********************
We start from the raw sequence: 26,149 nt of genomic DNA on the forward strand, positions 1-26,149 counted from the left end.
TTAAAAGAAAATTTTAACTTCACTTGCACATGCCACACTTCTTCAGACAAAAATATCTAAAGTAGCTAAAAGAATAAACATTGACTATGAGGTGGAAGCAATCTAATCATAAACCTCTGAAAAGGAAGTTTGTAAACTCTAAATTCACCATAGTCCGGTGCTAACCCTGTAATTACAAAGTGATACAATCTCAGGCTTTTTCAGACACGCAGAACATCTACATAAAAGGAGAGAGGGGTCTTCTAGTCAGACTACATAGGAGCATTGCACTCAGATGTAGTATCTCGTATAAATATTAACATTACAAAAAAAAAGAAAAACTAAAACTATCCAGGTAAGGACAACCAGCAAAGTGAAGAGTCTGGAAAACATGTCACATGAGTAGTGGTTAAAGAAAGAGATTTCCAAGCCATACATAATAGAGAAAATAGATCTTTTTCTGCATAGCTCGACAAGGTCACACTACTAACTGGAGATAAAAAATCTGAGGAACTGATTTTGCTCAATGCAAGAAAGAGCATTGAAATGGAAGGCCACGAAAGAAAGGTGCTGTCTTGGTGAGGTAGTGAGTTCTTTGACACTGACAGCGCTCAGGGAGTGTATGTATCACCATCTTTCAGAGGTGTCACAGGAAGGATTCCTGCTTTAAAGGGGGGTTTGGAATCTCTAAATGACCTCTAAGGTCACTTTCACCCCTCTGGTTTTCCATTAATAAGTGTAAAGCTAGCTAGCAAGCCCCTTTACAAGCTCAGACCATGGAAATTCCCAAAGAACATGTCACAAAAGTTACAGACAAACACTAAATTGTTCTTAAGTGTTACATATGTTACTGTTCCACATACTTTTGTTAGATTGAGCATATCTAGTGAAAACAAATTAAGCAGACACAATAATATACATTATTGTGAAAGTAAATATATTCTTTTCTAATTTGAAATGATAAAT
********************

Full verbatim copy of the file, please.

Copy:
We start from the raw sequence: 26,149 nt of genomic DNA on the forward strand, positions 1-26,149 counted from the left end.
TTAAAAGAAAATTTTAACTTCACTTGCACATGCCACACTTCTTCAGACAAAAATATCTAAAGTAGCTAAAAGAATAAACATTGACTATGAGGTGGAAGCAATCTAATCATAAACCTCTGAAAAGGAAGTTTGTAAACTCTAAATTCACCATAGTCCGGTGCTAACCCTGTAATTACAAAGTGATACAATCTCAGGCTTTTTCAGACACGCAGAACATCTACATAAAAGGAGAGAGGGGTCTTCTAGTCAGACTACATAGGAGCATTGCACTCAGATGTAGTATCTCGTATAAATATTAACATTACAAAAAAAAAGAAAAACTAAAACTATCCAGGTAAGGACAACCAGCAAAGTGAAGAGTCTGGAAAACATGTCACATGAGTAGTGGTTAAAGAAAGAGATTTCCAAGCCATACATAATAGAGAAAATAGATCTTTTTCTGCATAGCTCGACAAGGTCACACTACTAACTGGAGATAAAAAATCTGAGGAACTGATTTTGCTCAATGCAAGAAAGAGCATTGAAATGGAAGGCCACGAAAGAAAGGTGCTGTCTTGGTGAGGTAGTGAGTTCTTTGACACTGACAGCGCTCAGGGAGTGTATGTATCACCATCTTTCAGAGGTGTCACAGGAAGGATTCCTGCTTTAAAGGGGGGTTTGGAATCTCTAAATGACCTCTAAGGTCACTTTCACCCCTCTGGTTTTCCATTAATAAGTGTAAAGCTAGCTAGCAAGCCCCTTTACAAGCTCAGACCATGGAAATTCCCAAAGAACATGTCACAAAAGTTACAGACAAACACTAAATTGTTCTTAAGTGTTACATATGTTACTGTTCCACATACTTTTGTTAGATTGAGCATATCTAGTGAAAACAAATTAAGCAGACACAATAATATACATTATTGTGAAAGTAAATATATTCTTTTCTAATTTGAAATGATAAAT